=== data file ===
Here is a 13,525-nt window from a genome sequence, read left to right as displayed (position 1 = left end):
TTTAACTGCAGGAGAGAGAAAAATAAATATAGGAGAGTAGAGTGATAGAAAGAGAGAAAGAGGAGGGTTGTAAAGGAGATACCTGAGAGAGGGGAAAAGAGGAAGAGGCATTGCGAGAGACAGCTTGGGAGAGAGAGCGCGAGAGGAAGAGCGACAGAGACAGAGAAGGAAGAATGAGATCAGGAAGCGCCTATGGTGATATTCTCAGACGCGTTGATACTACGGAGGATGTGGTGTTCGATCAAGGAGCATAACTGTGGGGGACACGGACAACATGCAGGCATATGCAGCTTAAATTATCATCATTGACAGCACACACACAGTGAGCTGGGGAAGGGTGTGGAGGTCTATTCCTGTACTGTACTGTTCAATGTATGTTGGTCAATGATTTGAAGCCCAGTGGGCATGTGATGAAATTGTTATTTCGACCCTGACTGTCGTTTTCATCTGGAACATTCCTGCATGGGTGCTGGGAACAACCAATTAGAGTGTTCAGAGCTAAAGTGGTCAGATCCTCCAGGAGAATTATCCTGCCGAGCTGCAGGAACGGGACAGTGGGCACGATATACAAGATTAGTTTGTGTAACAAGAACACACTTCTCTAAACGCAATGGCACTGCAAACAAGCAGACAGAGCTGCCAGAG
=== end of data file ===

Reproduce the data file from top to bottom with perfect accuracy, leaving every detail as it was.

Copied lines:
Here is a 13,525-nt window from a genome sequence, read left to right as displayed (position 1 = left end):
TTTAACTGCAGGAGAGAGAAAAATAAATATAGGAGAGTAGAGTGATAGAAAGAGAGAAAGAGGAGGGTTGTAAAGGAGATACCTGAGAGAGGGGAAAAGAGGAAGAGGCATTGCGAGAGACAGCTTGGGAGAGAGAGCGCGAGAGGAAGAGCGACAGAGACAGAGAAGGAAGAATGAGATCAGGAAGCGCCTATGGTGATATTCTCAGACGCGTTGATACTACGGAGGATGTGGTGTTCGATCAAGGAGCATAACTGTGGGGGACACGGACAACATGCAGGCATATGCAGCTTAAATTATCATCATTGACAGCACACACACAGTGAGCTGGGGAAGGGTGTGGAGGTCTATTCCTGTACTGTACTGTTCAATGTATGTTGGTCAATGATTTGAAGCCCAGTGGGCATGTGATGAAATTGTTATTTCGACCCTGACTGTCGTTTTCATCTGGAACATTCCTGCATGGGTGCTGGGAACAACCAATTAGAGTGTTCAGAGCTAAAGTGGTCAGATCCTCCAGGAGAATTATCCTGCCGAGCTGCAGGAACGGGACAGTGGGCACGATATACAAGATTAGTTTGTGTAACAAGAACACACTTCTCTAAACGCAATGGCACTGCAAACAAGCAGACAGAGCTGCCAGAG